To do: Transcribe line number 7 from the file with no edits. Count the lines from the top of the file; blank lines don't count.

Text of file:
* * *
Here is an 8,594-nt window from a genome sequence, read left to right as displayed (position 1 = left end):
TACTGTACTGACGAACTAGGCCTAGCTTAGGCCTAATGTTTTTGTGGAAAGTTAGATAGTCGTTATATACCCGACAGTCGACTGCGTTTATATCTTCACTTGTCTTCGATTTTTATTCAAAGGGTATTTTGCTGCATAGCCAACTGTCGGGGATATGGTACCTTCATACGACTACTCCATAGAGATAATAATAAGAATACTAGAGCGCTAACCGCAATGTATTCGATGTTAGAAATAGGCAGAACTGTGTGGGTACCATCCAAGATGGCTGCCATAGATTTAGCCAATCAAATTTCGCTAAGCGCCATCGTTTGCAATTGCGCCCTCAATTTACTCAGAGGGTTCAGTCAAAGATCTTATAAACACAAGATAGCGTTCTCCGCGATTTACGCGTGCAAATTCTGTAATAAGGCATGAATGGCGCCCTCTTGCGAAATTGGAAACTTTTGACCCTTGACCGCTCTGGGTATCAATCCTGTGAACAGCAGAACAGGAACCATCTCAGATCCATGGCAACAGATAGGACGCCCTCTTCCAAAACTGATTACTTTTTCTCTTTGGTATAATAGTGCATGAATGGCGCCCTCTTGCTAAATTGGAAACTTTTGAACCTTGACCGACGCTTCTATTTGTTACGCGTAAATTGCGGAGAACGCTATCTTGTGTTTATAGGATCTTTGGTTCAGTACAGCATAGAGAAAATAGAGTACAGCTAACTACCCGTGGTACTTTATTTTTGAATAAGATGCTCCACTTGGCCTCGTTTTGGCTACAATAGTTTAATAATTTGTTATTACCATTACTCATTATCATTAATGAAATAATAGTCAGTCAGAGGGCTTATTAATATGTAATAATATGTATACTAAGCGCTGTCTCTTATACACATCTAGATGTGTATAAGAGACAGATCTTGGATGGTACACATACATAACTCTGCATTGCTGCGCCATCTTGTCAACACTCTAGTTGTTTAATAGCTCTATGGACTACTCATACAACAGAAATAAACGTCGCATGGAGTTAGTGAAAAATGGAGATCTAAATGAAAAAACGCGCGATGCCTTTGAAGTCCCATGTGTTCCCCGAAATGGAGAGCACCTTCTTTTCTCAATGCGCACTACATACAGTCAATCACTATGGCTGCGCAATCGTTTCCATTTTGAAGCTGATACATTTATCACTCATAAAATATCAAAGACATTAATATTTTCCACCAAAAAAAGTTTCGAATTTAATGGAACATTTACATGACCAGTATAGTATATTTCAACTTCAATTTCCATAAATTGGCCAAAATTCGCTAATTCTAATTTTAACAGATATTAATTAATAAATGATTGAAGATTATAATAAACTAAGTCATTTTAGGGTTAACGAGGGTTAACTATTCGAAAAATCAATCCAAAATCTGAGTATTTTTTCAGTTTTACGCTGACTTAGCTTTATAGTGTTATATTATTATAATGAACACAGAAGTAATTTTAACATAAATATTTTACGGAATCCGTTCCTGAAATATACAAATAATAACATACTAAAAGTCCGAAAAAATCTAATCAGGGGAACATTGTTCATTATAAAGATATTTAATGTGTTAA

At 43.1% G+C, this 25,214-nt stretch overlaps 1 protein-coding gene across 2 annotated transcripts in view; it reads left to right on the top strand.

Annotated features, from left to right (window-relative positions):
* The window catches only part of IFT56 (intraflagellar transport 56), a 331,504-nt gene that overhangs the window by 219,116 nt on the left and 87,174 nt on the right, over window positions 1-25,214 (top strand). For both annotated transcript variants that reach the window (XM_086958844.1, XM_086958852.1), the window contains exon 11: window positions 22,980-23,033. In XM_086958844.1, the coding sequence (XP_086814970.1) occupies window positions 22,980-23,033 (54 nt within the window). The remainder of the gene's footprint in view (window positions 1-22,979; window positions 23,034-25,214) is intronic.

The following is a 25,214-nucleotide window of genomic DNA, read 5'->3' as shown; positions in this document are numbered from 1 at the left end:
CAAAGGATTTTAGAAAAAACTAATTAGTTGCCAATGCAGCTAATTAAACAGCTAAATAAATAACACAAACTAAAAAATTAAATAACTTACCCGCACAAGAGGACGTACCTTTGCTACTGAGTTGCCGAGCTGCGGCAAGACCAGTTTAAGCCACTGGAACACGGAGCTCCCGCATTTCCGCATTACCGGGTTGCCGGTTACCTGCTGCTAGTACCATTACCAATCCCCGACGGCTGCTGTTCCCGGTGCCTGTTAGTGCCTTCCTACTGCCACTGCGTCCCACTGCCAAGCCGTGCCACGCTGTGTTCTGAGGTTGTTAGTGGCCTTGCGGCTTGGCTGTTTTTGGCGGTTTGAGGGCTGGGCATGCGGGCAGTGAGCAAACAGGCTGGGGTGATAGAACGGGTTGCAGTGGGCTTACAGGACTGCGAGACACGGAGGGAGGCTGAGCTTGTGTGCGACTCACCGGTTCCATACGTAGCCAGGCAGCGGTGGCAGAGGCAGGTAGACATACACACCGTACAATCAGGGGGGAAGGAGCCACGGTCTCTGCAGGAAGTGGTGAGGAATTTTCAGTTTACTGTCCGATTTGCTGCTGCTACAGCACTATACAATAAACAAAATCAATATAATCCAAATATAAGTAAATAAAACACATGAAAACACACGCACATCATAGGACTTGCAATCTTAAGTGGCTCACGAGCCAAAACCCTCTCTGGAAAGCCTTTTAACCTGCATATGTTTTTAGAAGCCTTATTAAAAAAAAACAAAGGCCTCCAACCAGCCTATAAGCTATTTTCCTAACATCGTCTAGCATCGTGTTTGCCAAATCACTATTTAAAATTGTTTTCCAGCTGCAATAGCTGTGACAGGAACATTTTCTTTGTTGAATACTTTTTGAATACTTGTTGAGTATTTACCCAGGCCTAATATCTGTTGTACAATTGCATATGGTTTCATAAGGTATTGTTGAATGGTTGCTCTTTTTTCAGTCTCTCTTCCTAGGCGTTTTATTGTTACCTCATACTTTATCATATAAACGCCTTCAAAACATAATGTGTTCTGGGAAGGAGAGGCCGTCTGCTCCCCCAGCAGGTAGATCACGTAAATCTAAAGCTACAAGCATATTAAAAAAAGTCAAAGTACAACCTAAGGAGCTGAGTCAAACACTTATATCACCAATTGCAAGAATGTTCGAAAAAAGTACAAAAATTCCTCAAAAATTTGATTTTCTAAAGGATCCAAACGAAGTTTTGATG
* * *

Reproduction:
CAAAGGATTTTAGAAAAAACTAATTAGTTGCCAATGCAGCTAATTAAACAGCTAAATAAATAACACAAACTAAAAAATTAAATAACTTACCCGCACAAGAGGACGTACCTTTGCTACTGAGTTGCCGAGCTGCGGCAAGACCAGTTTAAGCCACTGGAACACGGAGCTCCCGCATTTCCGCATTACCGGGTTGCCGGTTACCTGCTGCTAGTACCATTACCAATCCCCGACGGCTGCTGTTCCCGGTGCCTGTTAGTGCCTTCCTACTGCCACTGCGTCCCACTGCCAAGCCGTGCCACGCTGTGTTCTGAGGTTGTTAGTGGCCTTGCGGCTTGGCTGTTTTTGGCGGTTTGAGGGCTGGGCATGCGGGCAGTGAGCAAACAGGCTGGGGTGATAGAACGGGTTGCAGTGGGCTTACAGGACTGCGAGACACGGAGGGAGGCTGAGCTTGTGTGCGACTCACCGGTTCCATACGTAGCCAGGCAGCGGTGGCAGAGGCAGGTAGACATACACACCGTACAATCAGGGGGGAAGGAGCCACGGTCTCTGCAGGAAGTGGTGAGGAATTTTCAGTTTACTGTCCGATTTGCTGCTGCTACAGCACTATACAATAAACAAAATCAATATAATCCAAATATAAGTAAATAAAACACATGAAAACACACGCACATCATAGGACTTGCAATCTTAAGTGGCTCACGAGCCAAAACCCTCTCTGGAAAGCCTTTTAACCTGCATATGTTTTTAGAAGCCTTATTAAAAAAAAACAAAGGCCTCCAACCAGCCTATAAGCTATTTTCCTAACATCGTCTAGCATCGTGTTTGCCAAATCACTATTTAAAATTGTTTTCCAGCTGCAATAGCTGTGACAGGAACATTTTCTTTGTTGAATACTTTTTGAATACTTGTTGAGTATTTACCCAGGCCTAATATCTGTTGTACAATTGCATATGGTTTCATAAGGTATTGTTGAATGGTTGCTCTTTTTTCAGTCTCTCTTCCTAGGCGTTTTATTGTTACCTCATACTTTATCATATAAACGCCTTCAAAACATAATGTGTTCTGGGAAGGAGAGGCCGTCTGCTCCCCCAGCAGGTAGATCACGTAAATCTAAAGCTACAAGCATATTAAAAAAAGTCAAAGTACAACCTAAGGAGCTGAGTCAAACACTTATATCACCAATTGCAAGAATGTTCGAAAAAAGTACAAAAATTCCTCAAAAATTTGATTTTCTAAAGGATCCAAACGAAGTTTTGATG